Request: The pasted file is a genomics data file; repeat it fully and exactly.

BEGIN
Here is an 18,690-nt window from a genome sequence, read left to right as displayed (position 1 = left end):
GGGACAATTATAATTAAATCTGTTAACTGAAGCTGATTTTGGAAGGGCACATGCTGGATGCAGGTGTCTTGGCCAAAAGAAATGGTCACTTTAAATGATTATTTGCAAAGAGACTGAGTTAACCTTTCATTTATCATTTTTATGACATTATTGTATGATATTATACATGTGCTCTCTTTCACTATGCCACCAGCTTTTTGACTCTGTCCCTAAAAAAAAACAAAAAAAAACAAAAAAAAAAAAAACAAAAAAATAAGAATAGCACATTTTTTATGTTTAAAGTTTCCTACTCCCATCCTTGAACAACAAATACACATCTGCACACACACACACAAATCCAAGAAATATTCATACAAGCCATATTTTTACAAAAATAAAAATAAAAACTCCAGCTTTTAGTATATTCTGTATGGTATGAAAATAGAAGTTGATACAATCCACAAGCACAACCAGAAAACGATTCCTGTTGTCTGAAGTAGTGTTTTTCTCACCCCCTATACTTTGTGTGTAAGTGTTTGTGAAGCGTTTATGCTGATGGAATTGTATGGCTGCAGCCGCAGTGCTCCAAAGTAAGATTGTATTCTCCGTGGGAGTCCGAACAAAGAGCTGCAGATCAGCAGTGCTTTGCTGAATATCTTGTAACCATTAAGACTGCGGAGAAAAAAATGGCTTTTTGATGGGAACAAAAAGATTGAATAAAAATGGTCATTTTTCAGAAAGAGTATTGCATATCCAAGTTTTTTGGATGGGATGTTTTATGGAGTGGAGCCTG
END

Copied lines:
Here is an 18,690-nt window from a genome sequence, read left to right as displayed (position 1 = left end):
GGGACAATTATAATTAAATCTGTTAACTGAAGCTGATTTTGGAAGGGCACATGCTGGATGCAGGTGTCTTGGCCAAAAGAAATGGTCACTTTAAATGATTATTTGCAAAGAGACTGAGTTAACCTTTCATTTATCATTTTTATGACATTATTGTATGATATTATACATGTGCTCTCTTTCACTATGCCACCAGCTTTTTGACTCTGTCCCTAAAAAAAAACAAAAAAAAACAAAAAAAAAAAAAACAAAAAAATAAGAATAGCACATTTTTTATGTTTAAAGTTTCCTACTCCCATCCTTGAACAACAAATACACATCTGCACACACACACACAAATCCAAGAAATATTCATACAAGCCATATTTTTACAAAAATAAAAATAAAAACTCCAGCTTTTAGTATATTCTGTATGGTATGAAAATAGAAGTTGATACAATCCACAAGCACAACCAGAAAACGATTCCTGTTGTCTGAAGTAGTGTTTTTCTCACCCCCTATACTTTGTGTGTAAGTGTTTGTGAAGCGTTTATGCTGATGGAATTGTATGGCTGCAGCCGCAGTGCTCCAAAGTAAGATTGTATTCTCCGTGGGAGTCCGAACAAAGAGCTGCAGATCAGCAGTGCTTTGCTGAATATCTTGTAACCATTAAGACTGCGGAGAAAAAAATGGCTTTTTGATGGGAACAAAAAGATTGAATAAAAATGGTCATTTTTCAGAAAGAGTATTGCATATCCAAGTTTTTTGGATGGGATGTTTTATGGAGTGGAGCCTG